Now with poured concrete floors, running potable water, flush toilets and a septic system, gas stoves, and electricity or solar power, welded steel-framed beds, and 6-inch mattresses, our workers and their families have a clean, safe and stable place to call home and to get a good nights rest after a hard day of coffee farming.
Southern Belize is full of smallholder, subsistence cacao farmers who are stuck in a cycle of poverty. They have had no reliable, consistent channel to market to sell their beans.
First, we are helping to educate these local farmers in modern farming practices to improve their production and the quality of their cacao.
Each week, our participating farmers harvest only the ripe pods from the cacao trees. The wet beans are carefully extracted by the farmers and picked up by our bean buying team within six hours of being harvested. We pay the farmers every week in cash for their wet cacao beans.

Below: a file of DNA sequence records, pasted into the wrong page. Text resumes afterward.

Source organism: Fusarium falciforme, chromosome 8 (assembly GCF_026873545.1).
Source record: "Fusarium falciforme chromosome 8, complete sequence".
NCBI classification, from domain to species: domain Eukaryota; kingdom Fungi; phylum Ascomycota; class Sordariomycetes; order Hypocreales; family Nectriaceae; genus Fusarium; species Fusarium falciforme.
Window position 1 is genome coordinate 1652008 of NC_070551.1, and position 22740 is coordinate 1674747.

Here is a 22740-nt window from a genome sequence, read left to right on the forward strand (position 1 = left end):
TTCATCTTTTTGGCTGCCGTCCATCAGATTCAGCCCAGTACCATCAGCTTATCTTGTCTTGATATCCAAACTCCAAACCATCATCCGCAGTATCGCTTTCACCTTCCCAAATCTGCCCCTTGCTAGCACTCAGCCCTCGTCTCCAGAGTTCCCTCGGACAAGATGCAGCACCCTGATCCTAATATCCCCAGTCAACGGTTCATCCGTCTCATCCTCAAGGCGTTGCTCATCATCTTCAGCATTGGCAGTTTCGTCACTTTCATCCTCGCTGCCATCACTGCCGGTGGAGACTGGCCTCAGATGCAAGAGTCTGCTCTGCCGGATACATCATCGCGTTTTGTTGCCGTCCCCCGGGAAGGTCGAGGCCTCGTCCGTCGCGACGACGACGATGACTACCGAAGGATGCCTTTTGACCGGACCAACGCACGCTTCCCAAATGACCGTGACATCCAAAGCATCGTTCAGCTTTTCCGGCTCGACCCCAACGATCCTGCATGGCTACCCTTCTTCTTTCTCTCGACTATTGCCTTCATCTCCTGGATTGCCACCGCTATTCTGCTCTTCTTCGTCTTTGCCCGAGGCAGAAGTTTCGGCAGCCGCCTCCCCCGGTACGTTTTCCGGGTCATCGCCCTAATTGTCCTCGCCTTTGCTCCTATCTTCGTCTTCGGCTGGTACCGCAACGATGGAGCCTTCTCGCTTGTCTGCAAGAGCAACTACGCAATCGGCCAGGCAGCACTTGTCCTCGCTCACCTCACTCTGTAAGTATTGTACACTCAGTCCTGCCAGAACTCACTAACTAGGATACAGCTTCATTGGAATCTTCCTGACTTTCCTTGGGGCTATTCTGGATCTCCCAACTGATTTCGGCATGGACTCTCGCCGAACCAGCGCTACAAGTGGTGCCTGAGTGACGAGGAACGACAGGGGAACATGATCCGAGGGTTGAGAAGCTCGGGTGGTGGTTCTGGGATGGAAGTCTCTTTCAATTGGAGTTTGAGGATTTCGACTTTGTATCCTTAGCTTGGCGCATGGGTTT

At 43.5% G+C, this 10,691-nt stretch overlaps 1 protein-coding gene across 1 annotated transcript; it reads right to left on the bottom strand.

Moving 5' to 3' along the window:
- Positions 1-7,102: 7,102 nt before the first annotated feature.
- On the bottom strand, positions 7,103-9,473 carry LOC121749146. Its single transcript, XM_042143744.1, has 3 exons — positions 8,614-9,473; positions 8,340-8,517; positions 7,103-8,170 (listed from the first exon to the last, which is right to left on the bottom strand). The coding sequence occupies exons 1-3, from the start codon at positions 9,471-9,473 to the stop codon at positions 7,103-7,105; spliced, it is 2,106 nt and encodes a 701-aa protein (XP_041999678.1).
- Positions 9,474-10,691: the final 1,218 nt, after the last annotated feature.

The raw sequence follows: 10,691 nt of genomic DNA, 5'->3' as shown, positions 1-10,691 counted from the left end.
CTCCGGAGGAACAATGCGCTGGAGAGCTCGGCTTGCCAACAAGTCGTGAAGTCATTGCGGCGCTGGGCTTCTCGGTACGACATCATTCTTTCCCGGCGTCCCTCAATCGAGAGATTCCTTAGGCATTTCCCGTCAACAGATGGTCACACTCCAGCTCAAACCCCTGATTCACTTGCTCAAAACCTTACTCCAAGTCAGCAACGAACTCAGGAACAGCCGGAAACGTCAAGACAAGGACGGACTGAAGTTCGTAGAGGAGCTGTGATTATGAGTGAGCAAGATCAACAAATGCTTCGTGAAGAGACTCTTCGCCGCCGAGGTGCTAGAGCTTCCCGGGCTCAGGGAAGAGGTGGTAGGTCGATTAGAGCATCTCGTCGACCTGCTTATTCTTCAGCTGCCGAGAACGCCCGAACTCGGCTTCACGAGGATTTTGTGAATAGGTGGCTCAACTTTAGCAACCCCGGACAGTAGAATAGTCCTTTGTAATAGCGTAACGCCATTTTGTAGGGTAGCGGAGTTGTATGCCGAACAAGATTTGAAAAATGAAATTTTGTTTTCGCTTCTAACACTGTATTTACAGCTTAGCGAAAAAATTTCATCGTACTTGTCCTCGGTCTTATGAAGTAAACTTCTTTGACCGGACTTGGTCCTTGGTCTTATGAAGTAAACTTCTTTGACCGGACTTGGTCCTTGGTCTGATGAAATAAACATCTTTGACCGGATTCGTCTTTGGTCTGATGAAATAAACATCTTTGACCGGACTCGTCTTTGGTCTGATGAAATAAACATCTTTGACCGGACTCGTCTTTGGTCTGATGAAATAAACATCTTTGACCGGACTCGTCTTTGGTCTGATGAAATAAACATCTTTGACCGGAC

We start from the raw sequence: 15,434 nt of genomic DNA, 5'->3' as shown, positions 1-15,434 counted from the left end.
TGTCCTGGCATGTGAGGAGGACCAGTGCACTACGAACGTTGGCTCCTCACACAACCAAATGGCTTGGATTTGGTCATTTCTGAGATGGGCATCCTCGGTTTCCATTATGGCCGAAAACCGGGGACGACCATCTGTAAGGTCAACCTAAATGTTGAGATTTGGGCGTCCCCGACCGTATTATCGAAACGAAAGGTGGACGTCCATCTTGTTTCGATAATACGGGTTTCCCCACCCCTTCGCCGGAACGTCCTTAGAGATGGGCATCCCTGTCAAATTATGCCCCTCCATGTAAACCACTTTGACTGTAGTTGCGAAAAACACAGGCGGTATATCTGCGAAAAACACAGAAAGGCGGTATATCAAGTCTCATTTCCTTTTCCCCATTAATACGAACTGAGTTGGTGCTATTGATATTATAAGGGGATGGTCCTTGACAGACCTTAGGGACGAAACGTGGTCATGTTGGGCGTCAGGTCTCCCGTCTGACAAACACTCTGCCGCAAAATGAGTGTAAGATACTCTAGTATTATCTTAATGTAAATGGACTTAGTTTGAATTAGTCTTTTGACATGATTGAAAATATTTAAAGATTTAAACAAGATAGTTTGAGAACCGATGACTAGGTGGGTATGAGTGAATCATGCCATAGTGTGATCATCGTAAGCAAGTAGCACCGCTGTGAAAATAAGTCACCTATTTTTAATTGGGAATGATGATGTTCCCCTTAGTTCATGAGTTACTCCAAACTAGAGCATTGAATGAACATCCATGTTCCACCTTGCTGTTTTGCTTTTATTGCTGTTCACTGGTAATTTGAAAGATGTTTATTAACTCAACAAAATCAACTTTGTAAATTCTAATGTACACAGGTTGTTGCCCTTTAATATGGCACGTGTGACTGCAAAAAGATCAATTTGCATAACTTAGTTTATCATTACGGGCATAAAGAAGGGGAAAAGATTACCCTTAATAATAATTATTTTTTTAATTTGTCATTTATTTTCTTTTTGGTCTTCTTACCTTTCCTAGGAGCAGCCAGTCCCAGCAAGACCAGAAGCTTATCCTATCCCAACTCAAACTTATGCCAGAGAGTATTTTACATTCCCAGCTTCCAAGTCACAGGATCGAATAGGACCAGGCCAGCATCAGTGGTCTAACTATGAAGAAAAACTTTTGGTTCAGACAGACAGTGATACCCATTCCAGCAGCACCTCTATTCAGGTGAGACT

After careful transportation through the lush Belize mountains, the beans arrive at our centralized processing facility in Crique Jute Village to begin the all-important process of fermentation.
Through these efforts, we are helping to bridge the gap between these farmers and the current and quickly growing number of chocolate companies who are looking for Belize’s excellent, fine flavor cacao. We can now provide a steady, reliable channel to market, paying sustainable and fair prices for their quality cacao, to help them grow their farming operations, so that they can provide a better life for their families.